Every fiber in my body freezes. As my eyes adjust to the darkness in the window, I make out more features. Broad shoulders. Dark hair. An impeccably cut gray suit. If it weren’t for the lamp lights in the courtyard casting a glow onto the first few floors of nearby hotel windows, I wouldn’t have noticed him. But the soft light hits him perfectly. I can’t make out his face, but I know it’s him. I’d know that killer body anywhere.
The stranger stands perfectly still as he watches me.
My arms fall to my sides, my fists twisting into the comforter. I want to cocoon myself in the sheet, but something in my brain orders me to wait before I act. It’s the same part that compelled me to stare at him as he stood by the elevator two hours ago.
A slow exhale eases my racing heart. Flames from the fire burning in my midsection lick my brain. I’m still wildly turned on, despite the interruption. I gnaw at my bottom lip while this new electricity rushes through me.
The thought of him watching as I pleasure myself, growing harder by the second, sends a wave of excitement through my body. My nipples tense while the idea tumbles through my head.
I can keep going. I’m safe in my room. I’m in control.
I turn my gaze back to his window.
I smile to myself. “You’re in for quite the show,” I whisper, even though I know he can’t hear me.
I close my eyes and let my hand resume its slow, measured pace against my most sensitive spot. I whimper as each circle of my palm brings me closer to the inevitable edge. My moans grow louder the moment I pick up the pace.
I picture his face watching me, his jaw clenching while I touch my body. His chest heaves, his heavy breaths matching my own labored rhythm. In my mind, his voice is ragged. He commands me to keep going, to never, ever stop.
The heat builds, then crests. I whimper. When climax crashes over me, a deep howl leaves the base of my throat. It morphs into a high-pitched squeal. My legs flail. Each calf cramps. My back arches so high, the top of my head presses against the mattress.
When I come down, I check the window. The interrupting stranger hasn’t budged. I squint to get a better look and watch his chest rise over and over. I think he likes what he sees.
I lick my hand and start again. It doesn’t take long to get me to a second orgasm, maybe a few minutes. The third one is quick to arrive as well. I press on, losing count after four. I only stop when my hand cramps and my legs can flail no more. All my limbs feel like jelly on the wrinkled white comforter. I’ve done a number on it too. It’s soaked with my sweat and juices. My lungs feel scraped out, as though I’ve sprinted a marathon. I glance at the clock. I’ve been at it for nearly an hour. Christ.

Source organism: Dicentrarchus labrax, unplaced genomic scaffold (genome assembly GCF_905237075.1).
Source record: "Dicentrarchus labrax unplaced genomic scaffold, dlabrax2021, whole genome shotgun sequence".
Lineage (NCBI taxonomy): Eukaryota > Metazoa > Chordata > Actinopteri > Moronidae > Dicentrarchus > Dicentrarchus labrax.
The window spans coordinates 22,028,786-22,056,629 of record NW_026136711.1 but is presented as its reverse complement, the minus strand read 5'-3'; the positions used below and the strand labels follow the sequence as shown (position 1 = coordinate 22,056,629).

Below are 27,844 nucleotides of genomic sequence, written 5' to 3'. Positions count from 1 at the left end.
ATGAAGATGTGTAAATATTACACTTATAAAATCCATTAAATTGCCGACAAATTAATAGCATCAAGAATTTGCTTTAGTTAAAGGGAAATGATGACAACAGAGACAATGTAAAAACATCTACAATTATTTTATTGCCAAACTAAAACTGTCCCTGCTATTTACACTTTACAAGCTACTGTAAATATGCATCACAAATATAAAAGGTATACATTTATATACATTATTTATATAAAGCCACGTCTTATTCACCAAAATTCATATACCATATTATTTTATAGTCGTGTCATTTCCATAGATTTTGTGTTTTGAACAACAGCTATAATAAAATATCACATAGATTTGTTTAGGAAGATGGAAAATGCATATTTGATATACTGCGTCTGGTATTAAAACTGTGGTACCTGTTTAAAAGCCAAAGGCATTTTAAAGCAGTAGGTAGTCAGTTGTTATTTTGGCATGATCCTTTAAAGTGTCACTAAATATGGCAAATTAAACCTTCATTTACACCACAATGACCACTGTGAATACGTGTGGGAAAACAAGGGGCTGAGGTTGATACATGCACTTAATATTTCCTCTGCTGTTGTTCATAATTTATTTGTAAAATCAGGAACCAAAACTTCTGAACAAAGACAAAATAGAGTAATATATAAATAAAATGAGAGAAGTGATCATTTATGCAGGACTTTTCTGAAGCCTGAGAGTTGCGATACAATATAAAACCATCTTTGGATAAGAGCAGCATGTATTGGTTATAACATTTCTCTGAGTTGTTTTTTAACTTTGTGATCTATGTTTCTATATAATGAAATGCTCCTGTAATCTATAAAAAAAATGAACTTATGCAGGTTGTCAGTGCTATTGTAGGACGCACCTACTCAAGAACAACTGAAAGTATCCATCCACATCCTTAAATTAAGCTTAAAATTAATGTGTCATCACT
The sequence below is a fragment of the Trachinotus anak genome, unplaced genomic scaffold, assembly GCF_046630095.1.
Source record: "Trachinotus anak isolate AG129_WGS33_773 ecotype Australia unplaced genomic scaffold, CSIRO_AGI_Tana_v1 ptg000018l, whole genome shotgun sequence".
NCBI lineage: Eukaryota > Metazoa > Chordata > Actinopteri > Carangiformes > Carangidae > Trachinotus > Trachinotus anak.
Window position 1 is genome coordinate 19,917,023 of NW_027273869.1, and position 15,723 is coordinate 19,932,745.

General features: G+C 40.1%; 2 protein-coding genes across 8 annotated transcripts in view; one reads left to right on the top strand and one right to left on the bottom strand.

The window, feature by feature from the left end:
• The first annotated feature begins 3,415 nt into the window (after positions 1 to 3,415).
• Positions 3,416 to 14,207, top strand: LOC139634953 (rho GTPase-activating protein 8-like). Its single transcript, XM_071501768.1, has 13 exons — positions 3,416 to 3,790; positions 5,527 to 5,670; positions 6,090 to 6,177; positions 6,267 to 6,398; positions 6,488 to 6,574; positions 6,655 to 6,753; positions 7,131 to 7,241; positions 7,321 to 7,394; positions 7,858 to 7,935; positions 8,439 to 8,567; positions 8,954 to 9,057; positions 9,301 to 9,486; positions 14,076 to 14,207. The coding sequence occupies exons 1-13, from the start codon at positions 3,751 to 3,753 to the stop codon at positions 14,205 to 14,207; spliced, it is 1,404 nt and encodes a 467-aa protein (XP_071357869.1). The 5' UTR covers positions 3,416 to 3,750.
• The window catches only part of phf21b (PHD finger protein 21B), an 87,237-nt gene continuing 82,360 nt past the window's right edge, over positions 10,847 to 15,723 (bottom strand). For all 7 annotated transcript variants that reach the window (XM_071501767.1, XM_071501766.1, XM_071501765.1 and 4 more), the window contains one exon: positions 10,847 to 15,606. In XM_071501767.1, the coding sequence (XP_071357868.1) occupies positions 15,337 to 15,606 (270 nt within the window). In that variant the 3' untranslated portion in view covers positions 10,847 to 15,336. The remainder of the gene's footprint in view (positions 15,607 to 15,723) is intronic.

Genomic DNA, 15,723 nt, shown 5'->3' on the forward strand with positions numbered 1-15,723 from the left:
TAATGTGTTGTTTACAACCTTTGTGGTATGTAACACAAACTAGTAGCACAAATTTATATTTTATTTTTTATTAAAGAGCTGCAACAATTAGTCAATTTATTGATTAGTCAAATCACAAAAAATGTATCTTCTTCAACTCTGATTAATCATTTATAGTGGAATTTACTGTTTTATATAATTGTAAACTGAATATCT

I steal another glimpse of the stranger’s window. He’s still standing there in the darkness, but the top half of his body is a shade lighter than his bottom half. He must have taken off his jacket at some point.
My eyelids feel as though they’re filled with cement. Sleep isn’t far off. I don’t even bother to turn the lamp off. I pull the comforter on top of me and roll over.
The blare of my phone alarm wakes me. I blink until I can see straight. It’s eight o’clock and my head is pounding. Slowly, I pull myself up while gripping the nightstand. I rub my temple with the heel of my hand. It soothes the pounding somewhat, but I need pills if I’m going to make it through the day.
I crawl to my purse on the other side of the hotel room and yank out a bottle of aspirin. Leaning on the edge of the bed, I dry swallow two pills. My head falls against the mattress as I relive last night. Through my headache, I smile. Pleasuring myself in full view of a sexy stranger is something I’ve never done before. I think I’d like to do it again.
A white envelope rests near the bottom of the door. Must be the bill for the stay. I sigh, thankful that Naomi is covering the cost for this extravagant hotel.
Streaks of dried sweat pull at my skin as I crawl my naked self to the door. I’m in desperate need of a hot shower, but I take a moment to rip open the envelope first. I find a handwritten note instead of a typed invoice. It’s several seconds before the words sink in:
I should have taken you up on that drink. Thanks for the show. You were incredible. -Rob
A smile slides across my face as I read and reread the note. I trace my finger over the phone number scrawled below his name. Maybe Taipei wasn’t such a disaster after all.